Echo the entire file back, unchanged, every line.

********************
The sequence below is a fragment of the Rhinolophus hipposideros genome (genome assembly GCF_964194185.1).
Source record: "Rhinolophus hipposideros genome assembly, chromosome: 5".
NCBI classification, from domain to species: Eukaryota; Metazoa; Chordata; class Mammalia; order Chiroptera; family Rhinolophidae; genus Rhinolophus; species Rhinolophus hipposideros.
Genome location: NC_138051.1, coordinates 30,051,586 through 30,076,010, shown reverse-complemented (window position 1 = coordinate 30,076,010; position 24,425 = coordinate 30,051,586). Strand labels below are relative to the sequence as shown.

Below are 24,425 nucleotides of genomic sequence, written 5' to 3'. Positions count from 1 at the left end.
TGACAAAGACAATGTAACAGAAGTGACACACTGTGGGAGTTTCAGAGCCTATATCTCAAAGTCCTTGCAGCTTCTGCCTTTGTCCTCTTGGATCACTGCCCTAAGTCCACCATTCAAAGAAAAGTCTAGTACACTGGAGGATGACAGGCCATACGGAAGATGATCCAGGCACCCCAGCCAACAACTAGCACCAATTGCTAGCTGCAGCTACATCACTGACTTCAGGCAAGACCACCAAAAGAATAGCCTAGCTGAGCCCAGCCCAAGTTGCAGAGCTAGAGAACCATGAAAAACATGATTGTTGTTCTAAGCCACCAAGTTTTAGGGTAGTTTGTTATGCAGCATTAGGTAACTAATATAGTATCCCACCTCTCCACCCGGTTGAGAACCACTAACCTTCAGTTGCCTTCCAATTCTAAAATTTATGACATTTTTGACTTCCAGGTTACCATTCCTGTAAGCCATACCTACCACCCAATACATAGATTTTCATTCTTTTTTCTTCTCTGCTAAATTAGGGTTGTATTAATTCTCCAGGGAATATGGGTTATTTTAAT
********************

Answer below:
The sequence below is a fragment of the Rhinolophus hipposideros genome (genome assembly GCF_964194185.1).
Source record: "Rhinolophus hipposideros genome assembly, chromosome: 5".
NCBI classification, from domain to species: Eukaryota; Metazoa; Chordata; class Mammalia; order Chiroptera; family Rhinolophidae; genus Rhinolophus; species Rhinolophus hipposideros.
Genome location: NC_138051.1, coordinates 30,051,586 through 30,076,010, shown reverse-complemented (window position 1 = coordinate 30,076,010; position 24,425 = coordinate 30,051,586). Strand labels below are relative to the sequence as shown.

Below are 24,425 nucleotides of genomic sequence, written 5' to 3'. Positions count from 1 at the left end.
TGACAAAGACAATGTAACAGAAGTGACACACTGTGGGAGTTTCAGAGCCTATATCTCAAAGTCCTTGCAGCTTCTGCCTTTGTCCTCTTGGATCACTGCCCTAAGTCCACCATTCAAAGAAAAGTCTAGTACACTGGAGGATGACAGGCCATACGGAAGATGATCCAGGCACCCCAGCCAACAACTAGCACCAATTGCTAGCTGCAGCTACATCACTGACTTCAGGCAAGACCACCAAAAGAATAGCCTAGCTGAGCCCAGCCCAAGTTGCAGAGCTAGAGAACCATGAAAAACATGATTGTTGTTCTAAGCCACCAAGTTTTAGGGTAGTTTGTTATGCAGCATTAGGTAACTAATATAGTATCCCACCTCTCCACCCGGTTGAGAACCACTAACCTTCAGTTGCCTTCCAATTCTAAAATTTATGACATTTTTGACTTCCAGGTTACCATTCCTGTAAGCCATACCTACCACCCAATACATAGATTTTCATTCTTTTTTCTTCTCTGCTAAATTAGGGTTGTATTAATTCTCCAGGGAATATGGGTTATTTTAAT